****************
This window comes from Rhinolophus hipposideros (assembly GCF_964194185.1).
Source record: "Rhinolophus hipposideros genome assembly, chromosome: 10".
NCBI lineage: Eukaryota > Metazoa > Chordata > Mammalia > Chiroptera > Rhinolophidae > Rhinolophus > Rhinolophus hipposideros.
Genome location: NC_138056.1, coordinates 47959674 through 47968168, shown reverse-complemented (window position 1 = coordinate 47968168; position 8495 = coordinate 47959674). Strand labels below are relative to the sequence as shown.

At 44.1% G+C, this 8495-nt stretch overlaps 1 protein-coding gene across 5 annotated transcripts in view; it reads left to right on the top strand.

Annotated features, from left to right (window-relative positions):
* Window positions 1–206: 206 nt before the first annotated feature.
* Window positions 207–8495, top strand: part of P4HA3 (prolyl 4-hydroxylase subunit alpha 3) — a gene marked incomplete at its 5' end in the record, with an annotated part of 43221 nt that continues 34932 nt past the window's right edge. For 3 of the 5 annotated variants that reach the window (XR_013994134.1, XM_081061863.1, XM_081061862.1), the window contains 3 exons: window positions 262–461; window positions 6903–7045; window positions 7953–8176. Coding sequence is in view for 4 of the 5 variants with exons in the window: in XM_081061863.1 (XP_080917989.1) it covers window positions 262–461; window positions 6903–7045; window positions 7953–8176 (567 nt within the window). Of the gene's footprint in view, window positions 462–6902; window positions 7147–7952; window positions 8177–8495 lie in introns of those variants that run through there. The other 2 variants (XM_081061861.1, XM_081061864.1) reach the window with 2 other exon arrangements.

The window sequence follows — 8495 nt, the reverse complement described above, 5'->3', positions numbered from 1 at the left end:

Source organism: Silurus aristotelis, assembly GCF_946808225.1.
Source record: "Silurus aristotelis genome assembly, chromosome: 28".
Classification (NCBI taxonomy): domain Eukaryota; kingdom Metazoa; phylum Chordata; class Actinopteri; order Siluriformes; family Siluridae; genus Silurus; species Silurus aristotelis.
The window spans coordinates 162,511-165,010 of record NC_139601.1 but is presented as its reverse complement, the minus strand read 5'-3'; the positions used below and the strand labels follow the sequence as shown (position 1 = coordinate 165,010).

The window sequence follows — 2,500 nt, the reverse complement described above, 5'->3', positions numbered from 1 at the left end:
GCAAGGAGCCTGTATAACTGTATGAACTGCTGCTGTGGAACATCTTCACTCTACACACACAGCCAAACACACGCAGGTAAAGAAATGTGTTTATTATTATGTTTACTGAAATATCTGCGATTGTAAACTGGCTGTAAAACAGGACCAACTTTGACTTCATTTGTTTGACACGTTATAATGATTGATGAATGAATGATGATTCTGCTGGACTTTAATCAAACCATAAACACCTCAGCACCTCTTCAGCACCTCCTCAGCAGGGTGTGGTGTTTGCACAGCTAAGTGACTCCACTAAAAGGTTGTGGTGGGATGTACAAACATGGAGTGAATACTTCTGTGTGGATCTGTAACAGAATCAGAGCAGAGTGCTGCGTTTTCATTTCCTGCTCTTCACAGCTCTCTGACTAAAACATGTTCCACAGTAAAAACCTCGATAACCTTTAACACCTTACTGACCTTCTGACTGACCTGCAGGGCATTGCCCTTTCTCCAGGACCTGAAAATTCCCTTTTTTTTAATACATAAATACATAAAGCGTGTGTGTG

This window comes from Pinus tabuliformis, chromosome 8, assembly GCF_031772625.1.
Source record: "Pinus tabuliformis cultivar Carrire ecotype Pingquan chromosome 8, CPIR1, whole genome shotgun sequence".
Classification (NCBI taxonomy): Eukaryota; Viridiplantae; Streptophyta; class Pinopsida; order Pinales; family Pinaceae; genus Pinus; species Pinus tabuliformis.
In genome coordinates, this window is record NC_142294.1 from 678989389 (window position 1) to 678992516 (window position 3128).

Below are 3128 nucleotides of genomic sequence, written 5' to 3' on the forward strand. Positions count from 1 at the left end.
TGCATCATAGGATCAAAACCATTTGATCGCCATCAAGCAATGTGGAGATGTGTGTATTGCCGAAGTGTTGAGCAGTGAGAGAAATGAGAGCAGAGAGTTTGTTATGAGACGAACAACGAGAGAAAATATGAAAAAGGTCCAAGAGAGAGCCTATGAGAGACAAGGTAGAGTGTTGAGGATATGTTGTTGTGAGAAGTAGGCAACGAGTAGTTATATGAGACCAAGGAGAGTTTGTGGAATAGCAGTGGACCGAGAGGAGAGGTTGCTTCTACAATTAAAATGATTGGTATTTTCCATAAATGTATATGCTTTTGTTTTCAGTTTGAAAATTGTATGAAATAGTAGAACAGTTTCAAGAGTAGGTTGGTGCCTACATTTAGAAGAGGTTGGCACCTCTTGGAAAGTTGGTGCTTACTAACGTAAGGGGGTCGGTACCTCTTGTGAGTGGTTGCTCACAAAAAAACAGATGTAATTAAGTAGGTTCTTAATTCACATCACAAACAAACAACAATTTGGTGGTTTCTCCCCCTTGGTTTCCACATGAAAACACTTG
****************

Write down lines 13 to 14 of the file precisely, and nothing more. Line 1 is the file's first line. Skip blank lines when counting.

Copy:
The window spans coordinates 162,511-165,010 of record NC_139601.1 but is presented as its reverse complement, the minus strand read 5'-3'; the positions used below and the strand labels follow the sequence as shown (position 1 = coordinate 165,010).

The window sequence follows — 2,500 nt, the reverse complement described above, 5'->3', positions numbered from 1 at the left end: